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  1. #1
    Mike12345 is offline Member
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    you can you up

    You can you up

    Teachers, Is this sentence correct? In my opinion, I think it is wrong, for you up doesn't make sense.

  2. #2
    Mike12345 is offline Member
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    Re: you can you up

    Mr Piscean, The sentence is very popular in China. It means if you can do that thing, you do.

  3. #3
    GoesStation is offline Moderator
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    Re: you can you up

    It makes no sense in international English.
    I am not a teacher.

  4. #4
    Tdol is offline Editor, UsingEnglish.com
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    Re: you can you up

    It hasn't any inroads that I know of outside China.

  5. #5
    Mike12345 is offline Member
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    Re: you can you up

    Mr Piscean,I did not translate. There are many interesting English words in China. For example, " day day up, good good study", “people mountain people sea”,"Let me give some color see see", " long time no see"......

  6. #6
    Mike12345 is offline Member
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    Re: you can you up

    Quote Originally Posted by Tdol View Post
    It hasn't any inroads that I know of outside China.

    Mr Tdol, why do you use "of" in this sentence?

  7. #7
    Raymott's Avatar
    Raymott is offline VIP Member
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    Re: you can you up

    None of those are English.
    "Long time no see" is occasionally used in English. It means "I haven't seen you for a long time". But it came into English via Chinglish.

  8. #8
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    Lynxear is offline Senior Member
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    Re: you can you up

    Quote Originally Posted by Raymott View Post
    None of those are English.
    "Long time no see" is occasionally used in English. It means "I haven't seen you for a long time". But it came into English via Chinglish.
    Well, Asian countries have many many funny examples where they brutally translate their language to English.

    But the problems go the other way too. In a marketing course that I took we were cautioned about using English words when advertising in a foreign country.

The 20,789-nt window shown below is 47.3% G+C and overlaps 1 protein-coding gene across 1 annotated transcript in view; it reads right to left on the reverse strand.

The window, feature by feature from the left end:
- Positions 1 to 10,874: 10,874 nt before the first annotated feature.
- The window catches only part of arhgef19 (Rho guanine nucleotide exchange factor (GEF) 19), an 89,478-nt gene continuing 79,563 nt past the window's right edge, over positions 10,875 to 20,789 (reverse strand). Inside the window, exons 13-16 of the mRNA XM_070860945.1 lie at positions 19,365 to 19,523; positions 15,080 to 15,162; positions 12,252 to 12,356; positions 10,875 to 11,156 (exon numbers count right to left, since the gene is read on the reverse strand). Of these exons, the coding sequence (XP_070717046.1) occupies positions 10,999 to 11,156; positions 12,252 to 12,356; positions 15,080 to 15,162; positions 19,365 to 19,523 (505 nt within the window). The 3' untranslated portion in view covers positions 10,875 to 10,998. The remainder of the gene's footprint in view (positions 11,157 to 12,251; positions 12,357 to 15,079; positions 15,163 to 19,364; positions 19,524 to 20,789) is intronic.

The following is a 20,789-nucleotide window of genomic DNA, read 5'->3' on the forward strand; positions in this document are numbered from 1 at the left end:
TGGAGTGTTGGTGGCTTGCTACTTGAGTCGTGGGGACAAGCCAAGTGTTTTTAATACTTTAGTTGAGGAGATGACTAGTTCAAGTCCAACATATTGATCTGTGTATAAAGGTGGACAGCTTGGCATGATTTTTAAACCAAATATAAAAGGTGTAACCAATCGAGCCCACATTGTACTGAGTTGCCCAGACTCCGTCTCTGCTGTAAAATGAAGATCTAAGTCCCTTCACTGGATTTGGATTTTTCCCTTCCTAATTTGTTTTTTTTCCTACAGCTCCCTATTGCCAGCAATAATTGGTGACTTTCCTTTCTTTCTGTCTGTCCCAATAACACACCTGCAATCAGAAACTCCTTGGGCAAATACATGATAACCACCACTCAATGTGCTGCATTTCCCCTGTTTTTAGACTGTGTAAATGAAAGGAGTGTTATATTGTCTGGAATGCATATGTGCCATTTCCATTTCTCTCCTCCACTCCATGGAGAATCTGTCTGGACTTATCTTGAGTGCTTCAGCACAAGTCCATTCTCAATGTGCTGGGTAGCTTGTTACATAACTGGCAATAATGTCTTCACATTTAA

On example of this came via a rather well known maker of women's hair products Miss Clairol. It was back in 1985 when I took this course. Clairol called their hair spray product "hair mist" and they decided to market this product in Germany. Sales were terrible and not what they expected for this rather good product. Then they were informed that "mist" was also a German word and it translated to "excrement" (to use a polite term). Who in their right mind would spray that on their head?
    Experience is recognizing a mistake the second time you make it.
    You don't go to an Englishman when you want good pierogi.

    - Wisdom from my father

  9. #9
    bubbha is offline Senior Member
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    Re: you can you up

    Quote Originally Posted by Raymott View Post
    None of those are English.
    "Long time no see" is occasionally used in English. It means "I haven't seen you for a long time". But it came into English via Chinglish.
    The origins of "long time no see" are uncertain, but they are often ascribed to Chinese or American Indian speakers of pidgin English.
    NOT A TEACHER. Translator and editor, and I hold a TESOL certificate. Native speaker of American English (West Coast)

  10. #10
    bubbha is offline Senior Member
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    Re: you can you up

    Quote Originally Posted by Mike12345 View Post
    Mr Tdol, why do you use "of" in this sentence?
    "know of" means "know about".
    NOT A TEACHER. Translator and editor, and I hold a TESOL certificate. Native speaker of American English (West Coast)

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